Issue 28 / 4 August 2014

I AM a product of problem-based learning. At the age of 18, with vague misgivings that I was part of an educational experiment, I sat in a tutorial room at the University of Newcastle with seven similarly apprehensive colleagues, ready to “problem solve” our first case.

Over the years, I’ve been asked if the Newcastle approach was better than the other medical courses available at the time but, of course, I don’t know. Thankfully, I only had to do one of them!

This week in MJA InSight, one of our news stories looks at whether problem-based learning (PBL) deserves its place as the main teaching vehicle in many Australian medical schools. We asked medical educators to respond to an MJA “Perspectives” article about the lack of evidence underpinning PBL’s ascendancy, and the need for medical schools to expand their repertoire of learning paradigms and teaching methods.

John Hamilton, a veteran medical educator and ex-Newcastle dean, directed us to a paper he published in the BMJ in 1976, critiquing the (then new) technique. The critique included a quote from John Dewey, a 20th century philosopher and educational reformer, which caught my eye:

“… science has been taught too much as an accumulation of ready made material with which students are to be made familiar, not enough as a method of thinking, an attitude of mind, after the pattern of which mental habits are to be transformed”

This holds true for medical training no matter what methods are used.

The idea that a well trained doctor is one who has learned a “method of thinking” is reflected in our lead news story, about the use of high-sensitivity troponin assays in patients with suspected acute coronary syndromes. The authors of an MJA editorial affirm the potential of these assays to improve patient outcomes by picking up more cases of myocardial infarction. However, they caution that advances in diagnostic technology needed to be accompanied by “more effective clinical practice” — including an understanding of who should have the test, what the results mean and how to use them to improve management.

In our other news story, an expert calls on health professionals to have a more structured and deliberate method of thinking to determine if children presenting to hospital have been victims of abuse or neglect.

Commenting on an MJA editorial about the difficulty of obtaining accurate data about child maltreatment, Emeritus Professor Kim Oates said that when hospitals have clear protocols for identification of child abuse more cases are identified, and that doctors needed help to ask “the difficult but important questions”. Such a protocol has been used for some time in Queensland, and has recently been introduced in NSW.

Back in June our regular blogger Jane McCredie wrote about the ethics of administering anaesthetic agents with the intention of altering memory, sparking reader debate about the extent to which this is possible. This week Simon Hendel provides an anaesthetist’s perspective on anaesthesia and memory, as well as some advice to be mindful of patients’ reduced capacity to retain memories of events immediately after surgical procedures.

Jane’s column this week, looking at how evidence-based medicine (EBM) is just catching up with a common problem, reminds us that while EBM serves medicine very well, there are still gaps in the evidence that require rethinking, support and funding.

I’m not the only one living in the past this week. The ever-nostalgic Aniello Iannuzzi tells us in his comment that “Once upon a time, choosing a university course in health meant a secure and rewarding career” but that the whims of successive governments have dictated that this is no longer so.

He may be right but I am optimistic. If these young graduates have been equipped with “a method of thinking” to undertake lifelong learning and mindful practice, the future looks exciting for them and for medicine.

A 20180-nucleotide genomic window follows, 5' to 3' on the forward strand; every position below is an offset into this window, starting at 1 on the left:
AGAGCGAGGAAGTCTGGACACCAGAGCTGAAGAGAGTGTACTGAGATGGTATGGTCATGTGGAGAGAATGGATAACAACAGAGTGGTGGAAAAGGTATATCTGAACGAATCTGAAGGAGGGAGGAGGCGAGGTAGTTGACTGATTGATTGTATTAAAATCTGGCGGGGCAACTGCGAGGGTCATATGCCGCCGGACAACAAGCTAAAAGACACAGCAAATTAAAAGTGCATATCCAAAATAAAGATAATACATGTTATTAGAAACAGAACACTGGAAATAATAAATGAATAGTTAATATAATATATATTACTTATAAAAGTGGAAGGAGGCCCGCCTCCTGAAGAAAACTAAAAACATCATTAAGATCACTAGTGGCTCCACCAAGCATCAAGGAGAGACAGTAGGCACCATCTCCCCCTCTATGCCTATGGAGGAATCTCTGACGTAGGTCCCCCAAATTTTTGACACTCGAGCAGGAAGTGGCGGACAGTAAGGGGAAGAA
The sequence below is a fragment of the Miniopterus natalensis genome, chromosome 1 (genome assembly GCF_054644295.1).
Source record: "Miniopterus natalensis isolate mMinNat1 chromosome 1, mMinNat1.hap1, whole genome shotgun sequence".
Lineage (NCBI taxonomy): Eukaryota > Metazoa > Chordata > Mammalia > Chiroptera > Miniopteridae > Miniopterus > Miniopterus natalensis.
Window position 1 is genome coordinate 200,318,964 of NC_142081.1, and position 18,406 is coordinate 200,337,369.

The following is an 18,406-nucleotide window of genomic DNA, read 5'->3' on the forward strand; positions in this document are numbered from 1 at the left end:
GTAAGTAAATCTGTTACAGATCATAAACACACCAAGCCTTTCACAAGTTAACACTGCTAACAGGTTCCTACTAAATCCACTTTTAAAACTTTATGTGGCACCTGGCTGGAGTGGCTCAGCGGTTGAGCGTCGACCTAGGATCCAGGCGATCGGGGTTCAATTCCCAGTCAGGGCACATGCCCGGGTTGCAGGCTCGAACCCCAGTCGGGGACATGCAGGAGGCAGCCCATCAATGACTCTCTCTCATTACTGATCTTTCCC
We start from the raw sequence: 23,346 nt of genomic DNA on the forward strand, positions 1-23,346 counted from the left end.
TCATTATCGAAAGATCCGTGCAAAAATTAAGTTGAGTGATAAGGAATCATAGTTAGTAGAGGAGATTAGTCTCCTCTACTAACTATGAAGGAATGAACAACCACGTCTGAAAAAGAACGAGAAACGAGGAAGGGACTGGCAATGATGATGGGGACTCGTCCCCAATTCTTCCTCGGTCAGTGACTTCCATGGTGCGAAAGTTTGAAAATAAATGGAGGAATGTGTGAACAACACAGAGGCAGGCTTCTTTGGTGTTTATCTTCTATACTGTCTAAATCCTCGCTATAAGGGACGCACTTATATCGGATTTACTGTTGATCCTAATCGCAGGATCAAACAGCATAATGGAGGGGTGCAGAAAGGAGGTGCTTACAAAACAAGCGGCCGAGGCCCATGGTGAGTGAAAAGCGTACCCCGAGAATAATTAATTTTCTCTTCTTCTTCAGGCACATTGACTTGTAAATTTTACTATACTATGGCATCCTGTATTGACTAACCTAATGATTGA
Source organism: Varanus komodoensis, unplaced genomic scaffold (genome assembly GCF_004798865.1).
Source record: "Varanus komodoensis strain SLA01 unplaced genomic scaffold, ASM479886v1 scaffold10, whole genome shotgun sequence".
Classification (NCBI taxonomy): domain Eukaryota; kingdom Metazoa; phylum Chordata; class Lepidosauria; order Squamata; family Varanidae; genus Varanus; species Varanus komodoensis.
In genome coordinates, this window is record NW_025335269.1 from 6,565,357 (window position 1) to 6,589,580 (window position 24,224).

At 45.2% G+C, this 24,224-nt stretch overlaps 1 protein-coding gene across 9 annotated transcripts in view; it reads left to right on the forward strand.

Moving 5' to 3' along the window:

Dr Ruth Armstrong is the medical editor of MJA InSight. Find her on Twitter: @DrRuthInSight

11 thoughts on “Ruth Armstrong: Medical thinking

  1. Randal Williams says:

    I have been banging on for years about the diificulties of a PBL approach in undergraduate medical courses. Students have diificulties trying to deal with this straight out of school with no teriary scientific background and a common complaint was a feeling of being “thrown in the deep end without first learning how to swim’ . PBL in medical training originated at Harvard, which is a postgraduate course where most have done a scientifically related College degree, which gives a much better foundation. Unfortunately PBL it was taken up with missionary zeal in some undergrraduate courses in places like Newcastle and Adelaide, with a general and detrimental decrease in didactic teaching, leaving students short-changed. Thankfully I think some balance is coming back.

  2. Judith O'Malley-Ford says:

    The author of this article states that  she “is a product of problem based learning”. I hate to be the one to tell her, but it shows, in the articles that she writes for this segment. That’s not necessarily a compliment.

    You can’t learn “times tables” by problem based learning any more than you can learn anatomy, physiology or any other “-ology” to be a doctor trained by the same method.

  3. Dr Hasina Yeasmin says:

    Sadly I as a non-medical public losing trust on any teaching that include medical teaching.
    Under the curtain of PBL method ten different tutorial sessions taken by ten different so called expert tutors reaching ten different diagnoses is very common in current medical teaching. Quality of teachers (so called experts, if there is one who comes on time or decides not to come at all) is unpredictable and often no teaching at all (students not allowed to the ward, do happen quite often). Discrepancies in teaching between hospitals are far beyond imagination. Students actually learn by themselves. Of course there is no insight of any problem; no lateral thinking ability- taking away the confidence that once medical was a “science”. Cost cutting leads to reducing the course from 6 years to 5 years in some universities. Those who teach have no idea what are to be covered in the lecture and go what he/she thinks important! A Great way to learn indeed.